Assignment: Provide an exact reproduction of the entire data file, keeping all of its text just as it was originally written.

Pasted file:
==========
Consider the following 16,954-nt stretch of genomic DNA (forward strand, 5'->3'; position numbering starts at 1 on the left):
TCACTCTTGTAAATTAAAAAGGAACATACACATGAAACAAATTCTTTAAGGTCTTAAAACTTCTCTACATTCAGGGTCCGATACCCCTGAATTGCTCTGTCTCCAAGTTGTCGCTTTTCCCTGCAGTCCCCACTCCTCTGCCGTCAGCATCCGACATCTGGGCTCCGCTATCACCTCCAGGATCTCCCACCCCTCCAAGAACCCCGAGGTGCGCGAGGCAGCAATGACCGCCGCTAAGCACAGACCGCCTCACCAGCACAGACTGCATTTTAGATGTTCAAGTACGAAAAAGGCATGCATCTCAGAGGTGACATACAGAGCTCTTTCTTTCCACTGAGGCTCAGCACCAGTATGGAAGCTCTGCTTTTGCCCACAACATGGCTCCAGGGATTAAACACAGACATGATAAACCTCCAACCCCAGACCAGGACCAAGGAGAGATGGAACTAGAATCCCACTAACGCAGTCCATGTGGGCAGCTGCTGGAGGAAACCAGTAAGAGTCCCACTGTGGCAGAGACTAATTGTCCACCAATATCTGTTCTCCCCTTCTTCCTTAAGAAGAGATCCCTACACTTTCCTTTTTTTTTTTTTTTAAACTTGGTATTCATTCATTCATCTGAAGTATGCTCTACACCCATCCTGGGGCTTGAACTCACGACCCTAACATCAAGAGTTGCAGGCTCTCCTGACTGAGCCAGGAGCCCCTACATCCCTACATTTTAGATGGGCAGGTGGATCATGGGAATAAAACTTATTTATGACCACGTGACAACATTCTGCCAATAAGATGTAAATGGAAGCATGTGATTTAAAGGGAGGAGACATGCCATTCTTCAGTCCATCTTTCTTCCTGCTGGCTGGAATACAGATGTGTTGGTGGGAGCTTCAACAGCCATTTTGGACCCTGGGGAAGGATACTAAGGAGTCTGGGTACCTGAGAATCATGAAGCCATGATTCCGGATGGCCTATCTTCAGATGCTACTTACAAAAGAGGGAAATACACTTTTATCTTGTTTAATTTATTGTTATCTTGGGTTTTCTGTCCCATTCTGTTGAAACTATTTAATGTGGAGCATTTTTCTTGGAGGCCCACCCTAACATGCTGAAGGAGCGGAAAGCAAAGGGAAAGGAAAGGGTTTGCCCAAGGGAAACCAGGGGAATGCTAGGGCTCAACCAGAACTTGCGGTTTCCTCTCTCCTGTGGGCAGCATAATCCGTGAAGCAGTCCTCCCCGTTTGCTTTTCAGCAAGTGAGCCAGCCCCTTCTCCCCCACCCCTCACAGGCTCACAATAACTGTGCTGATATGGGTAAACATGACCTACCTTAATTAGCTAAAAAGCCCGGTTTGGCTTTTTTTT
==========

Consider the following 16,954-nt stretch of genomic DNA (forward strand, 5'->3'; position numbering starts at 1 on the left):
TCACTCTTGTAAATTAAAAAGGAACATACACATGAAACAAATTCTTTAAGGTCTTAAAACTTCTCTACATTCAGGGTCCGATACCCCTGAATTGCTCTGTCTCCAAGTTGTCGCTTTTCCCTGCAGTCCCCACTCCTCTGCCGTCAGCATCCGACATCTGGGCTCCGCTATCACCTCCAGGATCTCCCACCCCTCCAAGAACCCCGAGGTGCGCGAGGCAGCAATGACCGCCGCTAAGCACAGACCGCCTCACCAGCACAGACTGCATTTTAGATGTTCAAGTACGAAAAAGGCATGCATCTCAGAGGTGACATACAGAGCTCTTTCTTTCCACTGAGGCTCAGCACCAGTATGGAAGCTCTGCTTTTGCCCACAACATGGCTCCAGGGATTAAACACAGACATGATAAACCTCCAACCCCAGACCAGGACCAAGGAGAGATGGAACTAGAATCCCACTAACGCAGTCCATGTGGGCAGCTGCTGGAGGAAACCAGTAAGAGTCCCACTGTGGCAGAGACTAATTGTCCACCAATATCTGTTCTCCCCTTCTTCCTTAAGAAGAGATCCCTACACTTTCCTTTTTTTTTTTTTTTAAACTTGGTATTCATTCATTCATCTGAAGTATGCTCTACACCCATCCTGGGGCTTGAACTCACGACCCTAACATCAAGAGTTGCAGGCTCTCCTGACTGAGCCAGGAGCCCCTACATCCCTACATTTTAGATGGGCAGGTGGATCATGGGAATAAAACTTATTTATGACCACGTGACAACATTCTGCCAATAAGATGTAAATGGAAGCATGTGATTTAAAGGGAGGAGACATGCCATTCTTCAGTCCATCTTTCTTCCTGCTGGCTGGAATACAGATGTGTTGGTGGGAGCTTCAACAGCCATTTTGGACCCTGGGGAAGGATACTAAGGAGTCTGGGTACCTGAGAATCATGAAGCCATGATTCCGGATGGCCTATCTTCAGATGCTACTTACAAAAGAGGGAAATACACTTTTATCTTGTTTAATTTATTGTTATCTTGGGTTTTCTGTCCCATTCTGTTGAAACTATTTAATGTGGAGCATTTTTCTTGGAGGCCCACCCTAACATGCTGAAGGAGCGGAAAGCAAAGGGAAAGGAAAGGGTTTGCCCAAGGGAAACCAGGGGAATGCTAGGGCTCAACCAGAACTTGCGGTTTCCTCTCTCCTGTGGGCAGCATAATCCGTGAAGCAGTCCTCCCCGTTTGCTTTTCAGCAAGTGAGCCAGCCCCTTCTCCCCCACCCCTCACAGGCTCACAATAACTGTGCTGATATGGGTAAACATGACCTACCTTAATTAGCTAAAAAGCCCGGTTTGGCTTTTTTTT